The 10 Commandments of Building a Resilient, Robust, Scalable, and Never-Fail Web App

Itiel Maayan
Mar 10 · 8 min read
Photo by Levi Meir Clancy on Unsplash

Preface

Too often, new web apps go live, sometimes with a lot of PR, and then they crash. When I tried to figure out why, I found that it is not because of the quality of the engineers, nor the quality of the IT team. Usually, the reason is the lack of knowledge and experience in designing and building a resilient, robust, scalable, and never-fail web application. Even nowadays, the knowledge is not widespread, and the same mistakes are made repeatedly, causing a lot of embarrassment, and harming our most valuable asset — our customers. In this article, I will describe the ten most important design and architecture components that should be implemented in a system if you want to achieve those goals.

In this article, when I talk about “server”, the meaning is logical server. A logical server can be a physical server, a virtual server, and/or a container (my preference).

Like the Biblical Ten Commandments, all are equally important and the order does not matter.

Plan, architect, and design properly, or else waste your time firefighting

1. CDN

Put all your read-only assets (CSS, images, video, audio, etc.) on a CDN (Content Delivery Network) service such as Akamai.

Your users will consume all these assets from dedicated servers that are at a nearby site (their country or zone), without affecting your servers and bandwidth, and this will provide the best performance, no matter how many users are accessing your system.

Make sure that all read-only assets in your application have a dedicated separate URL from the app URL.

2. Auto Scale with No SPoF

Duplicate each one of the system components with minimum of two instances, so there will be no single point of failure (SPoF). The actual number of duplicates for each component and each component’s configuration will be according to capacity planning and system sizing. The best practice is to plan for the maximum capacity of a standard business day with 25% extra.

All components must have auto-scaling capability. Whenever the load balancer meets a predefined threshold, additional resources will be automatically set and added to the system on the fly.

3. Stateless

All operations, transactions and APIs within the system must be stateless. Even different messages from the same client-form can be routed to different servers, needless to say, every step in a process.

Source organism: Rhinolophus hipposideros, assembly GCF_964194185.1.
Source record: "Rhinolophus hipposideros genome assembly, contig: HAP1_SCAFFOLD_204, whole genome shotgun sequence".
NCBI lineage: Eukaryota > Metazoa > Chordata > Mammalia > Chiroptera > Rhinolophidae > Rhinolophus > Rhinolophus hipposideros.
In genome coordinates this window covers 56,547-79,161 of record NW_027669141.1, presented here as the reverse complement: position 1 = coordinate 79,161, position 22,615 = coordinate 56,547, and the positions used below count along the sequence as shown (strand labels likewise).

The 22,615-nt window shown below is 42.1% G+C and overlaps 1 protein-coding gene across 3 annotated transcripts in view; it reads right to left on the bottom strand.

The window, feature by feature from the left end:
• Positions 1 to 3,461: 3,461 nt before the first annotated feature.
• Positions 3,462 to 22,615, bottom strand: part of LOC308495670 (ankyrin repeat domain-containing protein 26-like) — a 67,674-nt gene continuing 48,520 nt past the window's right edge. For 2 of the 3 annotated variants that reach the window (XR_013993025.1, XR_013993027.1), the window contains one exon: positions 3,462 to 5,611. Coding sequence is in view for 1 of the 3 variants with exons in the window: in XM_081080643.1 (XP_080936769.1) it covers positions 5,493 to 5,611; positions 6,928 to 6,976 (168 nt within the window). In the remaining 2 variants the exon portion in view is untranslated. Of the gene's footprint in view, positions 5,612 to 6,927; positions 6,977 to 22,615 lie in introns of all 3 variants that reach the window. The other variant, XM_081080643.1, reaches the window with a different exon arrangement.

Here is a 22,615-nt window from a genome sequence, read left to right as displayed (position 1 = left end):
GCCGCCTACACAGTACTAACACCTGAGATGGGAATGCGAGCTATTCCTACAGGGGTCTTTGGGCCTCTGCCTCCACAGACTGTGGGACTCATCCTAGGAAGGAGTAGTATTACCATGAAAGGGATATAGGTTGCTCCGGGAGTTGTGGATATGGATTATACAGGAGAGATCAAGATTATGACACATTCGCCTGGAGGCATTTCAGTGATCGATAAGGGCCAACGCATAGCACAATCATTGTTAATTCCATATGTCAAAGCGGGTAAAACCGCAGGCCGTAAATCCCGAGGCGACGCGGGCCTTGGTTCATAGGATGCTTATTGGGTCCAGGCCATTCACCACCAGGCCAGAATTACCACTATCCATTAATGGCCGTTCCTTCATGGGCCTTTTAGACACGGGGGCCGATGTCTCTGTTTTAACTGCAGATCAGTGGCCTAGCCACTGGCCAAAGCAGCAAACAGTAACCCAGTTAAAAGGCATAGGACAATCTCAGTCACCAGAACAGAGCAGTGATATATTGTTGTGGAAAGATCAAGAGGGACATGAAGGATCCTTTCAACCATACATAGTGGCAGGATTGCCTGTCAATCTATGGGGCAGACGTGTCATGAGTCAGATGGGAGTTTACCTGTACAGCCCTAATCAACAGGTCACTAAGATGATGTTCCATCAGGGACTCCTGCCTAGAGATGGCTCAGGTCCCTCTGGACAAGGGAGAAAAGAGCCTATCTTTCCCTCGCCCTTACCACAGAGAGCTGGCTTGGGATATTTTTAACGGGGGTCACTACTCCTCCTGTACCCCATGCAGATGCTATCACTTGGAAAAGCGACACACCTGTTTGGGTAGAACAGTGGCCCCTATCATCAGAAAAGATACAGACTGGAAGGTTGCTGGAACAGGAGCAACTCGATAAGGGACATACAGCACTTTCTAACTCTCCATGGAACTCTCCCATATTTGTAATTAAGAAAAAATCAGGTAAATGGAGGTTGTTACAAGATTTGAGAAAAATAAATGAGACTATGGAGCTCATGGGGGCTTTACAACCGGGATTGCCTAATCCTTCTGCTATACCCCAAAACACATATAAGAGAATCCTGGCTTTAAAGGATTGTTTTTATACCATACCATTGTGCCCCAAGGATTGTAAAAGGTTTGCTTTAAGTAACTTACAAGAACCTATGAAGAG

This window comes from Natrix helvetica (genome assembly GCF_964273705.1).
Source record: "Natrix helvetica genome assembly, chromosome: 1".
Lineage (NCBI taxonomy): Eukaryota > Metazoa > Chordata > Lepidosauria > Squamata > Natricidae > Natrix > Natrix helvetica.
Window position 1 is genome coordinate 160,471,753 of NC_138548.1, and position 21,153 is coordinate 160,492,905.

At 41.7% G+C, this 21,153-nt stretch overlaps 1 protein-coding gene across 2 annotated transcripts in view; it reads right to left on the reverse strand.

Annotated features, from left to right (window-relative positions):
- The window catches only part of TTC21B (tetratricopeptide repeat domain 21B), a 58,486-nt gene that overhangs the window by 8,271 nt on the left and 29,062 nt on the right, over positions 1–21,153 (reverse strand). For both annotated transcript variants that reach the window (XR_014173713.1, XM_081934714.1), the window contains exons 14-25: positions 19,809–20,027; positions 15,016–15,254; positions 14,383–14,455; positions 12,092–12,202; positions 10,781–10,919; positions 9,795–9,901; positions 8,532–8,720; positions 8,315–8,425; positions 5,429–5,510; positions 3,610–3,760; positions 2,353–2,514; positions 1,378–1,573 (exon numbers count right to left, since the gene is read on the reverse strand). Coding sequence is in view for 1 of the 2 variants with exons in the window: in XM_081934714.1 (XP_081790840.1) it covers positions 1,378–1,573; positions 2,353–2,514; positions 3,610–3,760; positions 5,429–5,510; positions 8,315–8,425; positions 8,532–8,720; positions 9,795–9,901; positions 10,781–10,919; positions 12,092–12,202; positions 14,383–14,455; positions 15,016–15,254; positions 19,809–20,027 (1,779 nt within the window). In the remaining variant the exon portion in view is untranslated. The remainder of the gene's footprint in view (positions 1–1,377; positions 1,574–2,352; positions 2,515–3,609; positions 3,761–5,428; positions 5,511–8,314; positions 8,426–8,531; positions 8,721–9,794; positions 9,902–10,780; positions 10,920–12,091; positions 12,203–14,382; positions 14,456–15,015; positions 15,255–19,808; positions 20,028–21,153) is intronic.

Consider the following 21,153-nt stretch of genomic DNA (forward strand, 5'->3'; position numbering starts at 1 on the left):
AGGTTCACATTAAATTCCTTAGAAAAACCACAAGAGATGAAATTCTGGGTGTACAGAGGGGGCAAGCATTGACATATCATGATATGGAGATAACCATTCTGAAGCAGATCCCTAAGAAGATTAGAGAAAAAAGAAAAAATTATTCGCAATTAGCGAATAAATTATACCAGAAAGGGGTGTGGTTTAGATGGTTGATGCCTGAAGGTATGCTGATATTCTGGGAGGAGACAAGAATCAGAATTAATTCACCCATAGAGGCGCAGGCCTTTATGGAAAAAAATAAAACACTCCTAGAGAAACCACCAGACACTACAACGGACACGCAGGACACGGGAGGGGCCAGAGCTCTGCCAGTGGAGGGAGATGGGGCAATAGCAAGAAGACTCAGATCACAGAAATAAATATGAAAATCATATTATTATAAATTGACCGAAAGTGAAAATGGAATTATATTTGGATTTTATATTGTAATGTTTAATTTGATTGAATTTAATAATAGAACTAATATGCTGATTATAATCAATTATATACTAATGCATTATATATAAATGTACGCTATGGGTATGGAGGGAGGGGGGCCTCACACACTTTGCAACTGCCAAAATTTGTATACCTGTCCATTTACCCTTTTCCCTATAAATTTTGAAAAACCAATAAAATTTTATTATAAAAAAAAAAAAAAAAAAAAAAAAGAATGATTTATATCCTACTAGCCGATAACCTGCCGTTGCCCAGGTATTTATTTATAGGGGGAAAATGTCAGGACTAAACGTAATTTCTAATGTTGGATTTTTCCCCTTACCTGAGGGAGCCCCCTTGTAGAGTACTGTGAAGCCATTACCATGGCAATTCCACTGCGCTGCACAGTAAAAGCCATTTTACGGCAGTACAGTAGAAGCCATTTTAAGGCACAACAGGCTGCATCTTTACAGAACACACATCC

When there is a need to manage a state (user preferences, user credentials, user parameters, wizard data, business process data, session data, etc.), the state data will be stored in an in-memory state database such as Redis. Every user session should have a session token where, in the state database, all state data will be stored in a JSON document with the session token as key.

Managing the session token helps with application security, for all credentials are there, and you can easily drop users that quit the application without logout. You can also drop users that did not interact with the system for a certain amount of time, and in high security systems, replace the token after each transaction.

4. Cache and In-Memory State Database

All state data, system parameters, code tables, metadata, session data, and data cache should be stored and managed in a resilient, robust multi-node in-memory NoSQL database, such as Redis and Memcached.

Consider having two instances of this database: persistent (slower but safe) for process/transaction data, and non-persistent (faster but not safe) for volatile data such as code table, metadata, system parameters, etc.

You must build a process to populate this database when the system loads and update it whenever there is a change in the relevant data. The update process should be triggered from the GUI layer, the business logic (BL) layer, and/or the data access layer (DAL).

5. Asynchronous

Every transaction that does not have to be synchronous must be a-synchronous. It is faster (quicker feedback to the user), safer, fault tolerant, and more secure. A-synchronous processing should be implemented using an enterprise grade, robust and resilient queue, such as RabbitMQ, IBM MQ, Kafka, Redis, etc.

When high performance and real 24/7 are a key part of the system requirements, consider using the queue for all database transactions: read data from the cache, update date (CRUD) via a-synchronous message to the data access layer (DAL), where the DAL will update the database and the cache.

For multistep processes, consider using a workflow or batch framework, such as Spring batch.

6. No ORM

Do not use ORM (Hibernate/NHibernate, Entity Framework, etc.). Build your DAL with native database access (e.g., JDBC, ADO.Net, etc.) using ANSI SQL as much as possible, or at least use a lightweight ORM (such as Dapper in Microsoft’s world).

ORMs impact on performance is between three to ten times slower than using direct access (JDBC, ADO, etc.). The cost of multiplying your infrastructure by three will always be more than the cost of creating your data access layer (DAL) without ORM.

7. Database is Database Only